Monday, August 19, 2013

Cleaning a Ceiling Fan

My children received a remote control helicopter as a gift a few days ago.  In my mind, I saw it crashing into things, knocking pictures off the wall and shattering glass everywhere.  But I have to admit that Inventor Boy has actually become quite proficient with it (unlike Husband, who buzzed my head.  Twice.  No, I wasn't moving).  The main complaint from the fledgling pilots is that there are "too many air currents" in the house.  Pity, since this particular toy works with a light sensor and you can't fly it outside.  I'm beginning to wish it was an outside toy so I could be done with the mosquito-esque constant buzzing of the blades.

To reduce the supposedly horrible, hurricane-like air currents (what the rest of the world may call a light breeze from the ceiling fan and AC), they started turning off the ceiling fans when they fly.  So there I was, sitting in my big, comfy chair, having my cuppa, when they turned off the fan and started to fly.  That's when it started snowing.  In the house.  Into my tea.  All over the furniture.  When I looked up, I saw this:

You see, in Florida we have two seasons: Summer and Not Summer, sometimes also called Hurricane Season and Not Hurricane Season, or Rainy Season and Not Rainy Season.  Sometimes Not Summer can actually get pretty cold.  Temperatures down to 20 and 30F are not unheard of in the depths of Not Summer, but they generally only last for a couple of weeks or even a couple of days, and then we start the slow swing back to Summer.  This is a really long-winded way of telling you that our fans run roughly 80-90% of the year.  I never remember to clean them until they are turned off.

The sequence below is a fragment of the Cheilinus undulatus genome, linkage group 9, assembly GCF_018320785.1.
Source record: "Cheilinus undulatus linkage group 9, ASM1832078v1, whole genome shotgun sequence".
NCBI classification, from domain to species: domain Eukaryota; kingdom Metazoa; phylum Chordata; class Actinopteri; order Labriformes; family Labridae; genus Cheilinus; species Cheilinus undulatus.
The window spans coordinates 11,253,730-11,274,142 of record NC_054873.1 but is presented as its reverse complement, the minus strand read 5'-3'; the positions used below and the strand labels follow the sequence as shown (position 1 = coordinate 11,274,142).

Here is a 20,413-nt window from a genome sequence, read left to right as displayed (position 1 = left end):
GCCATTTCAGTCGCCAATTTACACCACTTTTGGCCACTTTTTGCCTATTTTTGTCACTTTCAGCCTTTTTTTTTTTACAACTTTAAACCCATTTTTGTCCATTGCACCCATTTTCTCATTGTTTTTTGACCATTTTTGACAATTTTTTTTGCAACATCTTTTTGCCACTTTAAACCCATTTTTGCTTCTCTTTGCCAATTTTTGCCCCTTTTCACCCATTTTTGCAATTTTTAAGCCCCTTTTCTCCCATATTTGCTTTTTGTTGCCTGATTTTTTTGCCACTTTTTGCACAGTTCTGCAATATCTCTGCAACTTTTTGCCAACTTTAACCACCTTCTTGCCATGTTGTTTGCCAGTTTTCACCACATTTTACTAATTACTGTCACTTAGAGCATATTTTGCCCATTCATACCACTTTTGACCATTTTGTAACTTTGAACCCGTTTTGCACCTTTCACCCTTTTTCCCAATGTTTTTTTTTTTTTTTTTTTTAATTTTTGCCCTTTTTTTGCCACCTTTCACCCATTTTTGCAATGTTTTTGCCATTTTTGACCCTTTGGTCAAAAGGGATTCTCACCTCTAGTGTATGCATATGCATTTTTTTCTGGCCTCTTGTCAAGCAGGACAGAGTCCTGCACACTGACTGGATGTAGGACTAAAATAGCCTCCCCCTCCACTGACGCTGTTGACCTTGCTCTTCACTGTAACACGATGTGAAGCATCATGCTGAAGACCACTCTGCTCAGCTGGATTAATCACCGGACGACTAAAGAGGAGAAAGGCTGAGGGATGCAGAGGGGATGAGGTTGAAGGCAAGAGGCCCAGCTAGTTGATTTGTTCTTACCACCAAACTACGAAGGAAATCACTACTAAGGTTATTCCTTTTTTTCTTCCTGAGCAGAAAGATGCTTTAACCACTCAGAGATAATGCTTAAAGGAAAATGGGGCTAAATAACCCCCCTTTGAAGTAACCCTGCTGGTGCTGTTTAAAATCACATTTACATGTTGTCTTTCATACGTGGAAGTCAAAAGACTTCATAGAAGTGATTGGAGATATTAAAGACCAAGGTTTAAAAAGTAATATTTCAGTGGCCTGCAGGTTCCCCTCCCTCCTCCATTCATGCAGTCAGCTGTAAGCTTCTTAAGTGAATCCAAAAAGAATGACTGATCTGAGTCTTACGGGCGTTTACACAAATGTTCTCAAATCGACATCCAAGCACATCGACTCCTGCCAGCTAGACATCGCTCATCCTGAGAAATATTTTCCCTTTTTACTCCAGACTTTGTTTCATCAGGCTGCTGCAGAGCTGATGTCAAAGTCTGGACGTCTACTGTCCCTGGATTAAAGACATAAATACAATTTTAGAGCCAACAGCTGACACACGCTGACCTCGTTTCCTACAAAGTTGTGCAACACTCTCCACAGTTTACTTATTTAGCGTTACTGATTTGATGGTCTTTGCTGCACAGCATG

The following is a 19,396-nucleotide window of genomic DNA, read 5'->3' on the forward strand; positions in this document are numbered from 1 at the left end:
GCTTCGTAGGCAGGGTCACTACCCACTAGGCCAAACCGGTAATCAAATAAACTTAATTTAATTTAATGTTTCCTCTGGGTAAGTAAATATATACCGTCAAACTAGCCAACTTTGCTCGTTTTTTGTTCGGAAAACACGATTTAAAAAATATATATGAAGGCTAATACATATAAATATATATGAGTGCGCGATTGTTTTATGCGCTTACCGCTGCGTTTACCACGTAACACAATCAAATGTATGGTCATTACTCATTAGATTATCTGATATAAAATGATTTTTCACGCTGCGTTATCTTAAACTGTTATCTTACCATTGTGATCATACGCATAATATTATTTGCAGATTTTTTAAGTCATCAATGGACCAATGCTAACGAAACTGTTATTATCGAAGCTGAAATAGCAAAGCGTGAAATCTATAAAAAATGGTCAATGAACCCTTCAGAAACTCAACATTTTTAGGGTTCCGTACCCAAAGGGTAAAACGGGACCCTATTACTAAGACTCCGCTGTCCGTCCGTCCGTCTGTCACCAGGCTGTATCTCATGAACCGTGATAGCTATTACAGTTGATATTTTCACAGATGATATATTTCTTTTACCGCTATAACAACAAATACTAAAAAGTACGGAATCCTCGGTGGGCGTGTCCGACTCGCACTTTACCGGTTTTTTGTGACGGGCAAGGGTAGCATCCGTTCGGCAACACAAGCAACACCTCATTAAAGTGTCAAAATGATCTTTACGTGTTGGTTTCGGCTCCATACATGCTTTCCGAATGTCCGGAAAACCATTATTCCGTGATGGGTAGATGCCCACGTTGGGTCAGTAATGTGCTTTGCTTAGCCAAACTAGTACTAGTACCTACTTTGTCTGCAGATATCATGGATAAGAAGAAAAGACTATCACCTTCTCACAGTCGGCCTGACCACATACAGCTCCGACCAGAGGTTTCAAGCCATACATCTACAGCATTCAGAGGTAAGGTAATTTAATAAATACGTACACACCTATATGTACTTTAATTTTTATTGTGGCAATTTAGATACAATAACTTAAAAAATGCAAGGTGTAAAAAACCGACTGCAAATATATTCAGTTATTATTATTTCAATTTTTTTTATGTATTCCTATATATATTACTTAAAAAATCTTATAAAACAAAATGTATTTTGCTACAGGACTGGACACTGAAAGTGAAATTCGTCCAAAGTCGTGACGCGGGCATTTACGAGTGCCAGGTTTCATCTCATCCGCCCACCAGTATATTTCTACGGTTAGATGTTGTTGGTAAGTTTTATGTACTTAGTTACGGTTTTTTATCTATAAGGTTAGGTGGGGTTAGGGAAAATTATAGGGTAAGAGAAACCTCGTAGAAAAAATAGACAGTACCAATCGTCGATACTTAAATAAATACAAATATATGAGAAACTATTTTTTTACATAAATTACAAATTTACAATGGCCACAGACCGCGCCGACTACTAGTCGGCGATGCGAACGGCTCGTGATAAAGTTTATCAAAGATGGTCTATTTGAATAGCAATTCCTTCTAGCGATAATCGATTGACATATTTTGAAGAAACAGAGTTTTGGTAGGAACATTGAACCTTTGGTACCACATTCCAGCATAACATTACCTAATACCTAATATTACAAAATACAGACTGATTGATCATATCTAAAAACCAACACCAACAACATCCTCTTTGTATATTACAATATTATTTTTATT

The good news is that my way of cleaning them is fairly simple.  I start by throwing on a bandanna over my hair to keep the dust off.  In my mind I look adorably vintage, but in reality it probably makes me look like a throw-back from the late 90's when hair bandannas were all the rage, or possibly a wannabe Stepford wife.

Anyway, I clean the bulk of the dust off the blades by using a long piece of flannel that is sewed shut on three sides.  OK, actually, it's the cut off leg of an old pair of flannel pajama pants that I sewed shut on one end and left the other end open.  I slip the open end over a fan blade, hold the material tight to the blade, and pull off.  Voila.  All of the dust--OK, most of the dust--is trapped inside the fabric.  Then I take it outside, turn inside out, and shake out the dust.  Repeat for the other blades and follow up with a rag.

Afterwards, I get the rest of the fan with an ostrich feather duster.  If you don't have an ostrich feather duster, seriously, get one.  They are awesome.  I've used both regular feather dusters and ostrich ones.  The ostrich dusters are so much bigger and fluffier and do a way better job.

So, when I was done, I had this:

Ta da!  And then I told Husband that I spent the time to clean the fan.  And told him again.  And again. Finally, I demanded he look at the fan to see what I had done and give me the accolades I deserve for, uh, cleaning the fan.  Yep, I'm that kind of crazy.  I demand my spouse to stare at the fan.

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